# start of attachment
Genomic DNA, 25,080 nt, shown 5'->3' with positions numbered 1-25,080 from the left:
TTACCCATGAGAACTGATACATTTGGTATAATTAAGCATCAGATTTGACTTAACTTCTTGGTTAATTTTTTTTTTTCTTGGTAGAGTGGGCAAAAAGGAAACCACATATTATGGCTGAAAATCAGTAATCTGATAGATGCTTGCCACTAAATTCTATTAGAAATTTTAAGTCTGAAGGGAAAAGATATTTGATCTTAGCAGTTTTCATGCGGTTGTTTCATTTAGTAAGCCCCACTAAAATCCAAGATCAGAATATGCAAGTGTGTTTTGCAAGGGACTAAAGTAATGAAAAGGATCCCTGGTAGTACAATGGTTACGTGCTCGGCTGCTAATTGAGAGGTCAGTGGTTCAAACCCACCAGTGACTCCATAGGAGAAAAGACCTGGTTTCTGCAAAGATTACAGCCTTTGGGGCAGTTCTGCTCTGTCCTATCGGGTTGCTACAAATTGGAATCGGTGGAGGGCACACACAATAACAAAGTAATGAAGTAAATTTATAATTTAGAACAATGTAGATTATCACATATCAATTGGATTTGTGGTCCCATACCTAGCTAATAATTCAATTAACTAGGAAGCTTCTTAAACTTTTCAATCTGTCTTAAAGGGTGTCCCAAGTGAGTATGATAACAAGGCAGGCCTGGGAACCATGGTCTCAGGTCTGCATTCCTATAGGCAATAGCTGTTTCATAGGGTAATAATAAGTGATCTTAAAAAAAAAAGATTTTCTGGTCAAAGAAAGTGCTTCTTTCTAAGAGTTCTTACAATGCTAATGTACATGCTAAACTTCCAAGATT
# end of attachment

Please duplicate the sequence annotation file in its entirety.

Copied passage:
Genomic DNA, 25,080 nt, shown 5'->3' with positions numbered 1-25,080 from the left:
TTACCCATGAGAACTGATACATTTGGTATAATTAAGCATCAGATTTGACTTAACTTCTTGGTTAATTTTTTTTTTTCTTGGTAGAGTGGGCAAAAAGGAAACCACATATTATGGCTGAAAATCAGTAATCTGATAGATGCTTGCCACTAAATTCTATTAGAAATTTTAAGTCTGAAGGGAAAAGATATTTGATCTTAGCAGTTTTCATGCGGTTGTTTCATTTAGTAAGCCCCACTAAAATCCAAGATCAGAATATGCAAGTGTGTTTTGCAAGGGACTAAAGTAATGAAAAGGATCCCTGGTAGTACAATGGTTACGTGCTCGGCTGCTAATTGAGAGGTCAGTGGTTCAAACCCACCAGTGACTCCATAGGAGAAAAGACCTGGTTTCTGCAAAGATTACAGCCTTTGGGGCAGTTCTGCTCTGTCCTATCGGGTTGCTACAAATTGGAATCGGTGGAGGGCACACACAATAACAAAGTAATGAAGTAAATTTATAATTTAGAACAATGTAGATTATCACATATCAATTGGATTTGTGGTCCCATACCTAGCTAATAATTCAATTAACTAGGAAGCTTCTTAAACTTTTCAATCTGTCTTAAAGGGTGTCCCAAGTGAGTATGATAACAAGGCAGGCCTGGGAACCATGGTCTCAGGTCTGCATTCCTATAGGCAATAGCTGTTTCATAGGGTAATAATAAGTGATCTTAAAAAAAAAAGATTTTCTGGTCAAAGAAAGTGCTTCTTTCTAAGAGTTCTTACAATGCTAATGTACATGCTAAACTTCCAAGATT